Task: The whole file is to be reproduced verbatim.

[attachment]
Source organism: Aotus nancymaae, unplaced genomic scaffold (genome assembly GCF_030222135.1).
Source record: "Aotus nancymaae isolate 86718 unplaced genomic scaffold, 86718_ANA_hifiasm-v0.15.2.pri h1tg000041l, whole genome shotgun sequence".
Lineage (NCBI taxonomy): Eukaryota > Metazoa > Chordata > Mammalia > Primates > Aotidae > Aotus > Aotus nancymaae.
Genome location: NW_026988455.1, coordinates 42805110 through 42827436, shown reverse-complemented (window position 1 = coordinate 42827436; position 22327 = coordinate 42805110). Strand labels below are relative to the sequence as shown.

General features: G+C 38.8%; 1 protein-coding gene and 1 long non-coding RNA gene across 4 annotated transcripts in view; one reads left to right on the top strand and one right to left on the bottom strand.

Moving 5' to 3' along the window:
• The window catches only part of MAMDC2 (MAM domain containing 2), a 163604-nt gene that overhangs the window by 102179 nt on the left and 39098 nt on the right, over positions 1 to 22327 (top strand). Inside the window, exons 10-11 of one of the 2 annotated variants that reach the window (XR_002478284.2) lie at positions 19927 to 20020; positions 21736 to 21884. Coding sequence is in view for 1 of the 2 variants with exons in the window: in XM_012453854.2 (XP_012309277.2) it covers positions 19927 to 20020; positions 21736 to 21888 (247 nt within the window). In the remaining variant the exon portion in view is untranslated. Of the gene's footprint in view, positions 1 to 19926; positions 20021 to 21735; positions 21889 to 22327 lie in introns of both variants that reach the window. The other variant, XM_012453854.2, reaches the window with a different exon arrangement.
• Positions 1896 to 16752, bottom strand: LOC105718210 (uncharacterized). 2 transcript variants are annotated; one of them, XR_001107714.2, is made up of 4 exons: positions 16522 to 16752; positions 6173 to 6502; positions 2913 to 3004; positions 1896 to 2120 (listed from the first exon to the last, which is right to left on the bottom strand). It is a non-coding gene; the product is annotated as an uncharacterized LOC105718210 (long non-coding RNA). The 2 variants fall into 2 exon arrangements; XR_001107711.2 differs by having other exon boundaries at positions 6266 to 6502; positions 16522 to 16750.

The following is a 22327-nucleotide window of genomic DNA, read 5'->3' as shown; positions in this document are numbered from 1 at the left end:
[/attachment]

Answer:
Source organism: Aotus nancymaae, unplaced genomic scaffold (genome assembly GCF_030222135.1).
Source record: "Aotus nancymaae isolate 86718 unplaced genomic scaffold, 86718_ANA_hifiasm-v0.15.2.pri h1tg000041l, whole genome shotgun sequence".
Lineage (NCBI taxonomy): Eukaryota > Metazoa > Chordata > Mammalia > Primates > Aotidae > Aotus > Aotus nancymaae.
Genome location: NW_026988455.1, coordinates 42805110 through 42827436, shown reverse-complemented (window position 1 = coordinate 42827436; position 22327 = coordinate 42805110). Strand labels below are relative to the sequence as shown.

General features: G+C 38.8%; 1 protein-coding gene and 1 long non-coding RNA gene across 4 annotated transcripts in view; one reads left to right on the top strand and one right to left on the bottom strand.

Moving 5' to 3' along the window:
• The window catches only part of MAMDC2 (MAM domain containing 2), a 163604-nt gene that overhangs the window by 102179 nt on the left and 39098 nt on the right, over positions 1 to 22327 (top strand). Inside the window, exons 10-11 of one of the 2 annotated variants that reach the window (XR_002478284.2) lie at positions 19927 to 20020; positions 21736 to 21884. Coding sequence is in view for 1 of the 2 variants with exons in the window: in XM_012453854.2 (XP_012309277.2) it covers positions 19927 to 20020; positions 21736 to 21888 (247 nt within the window). In the remaining variant the exon portion in view is untranslated. Of the gene's footprint in view, positions 1 to 19926; positions 20021 to 21735; positions 21889 to 22327 lie in introns of both variants that reach the window. The other variant, XM_012453854.2, reaches the window with a different exon arrangement.
• Positions 1896 to 16752, bottom strand: LOC105718210 (uncharacterized). 2 transcript variants are annotated; one of them, XR_001107714.2, is made up of 4 exons: positions 16522 to 16752; positions 6173 to 6502; positions 2913 to 3004; positions 1896 to 2120 (listed from the first exon to the last, which is right to left on the bottom strand). It is a non-coding gene; the product is annotated as an uncharacterized LOC105718210 (long non-coding RNA). The 2 variants fall into 2 exon arrangements; XR_001107711.2 differs by having other exon boundaries at positions 6266 to 6502; positions 16522 to 16750.

The following is a 22327-nucleotide window of genomic DNA, read 5'->3' as shown; positions in this document are numbered from 1 at the left end: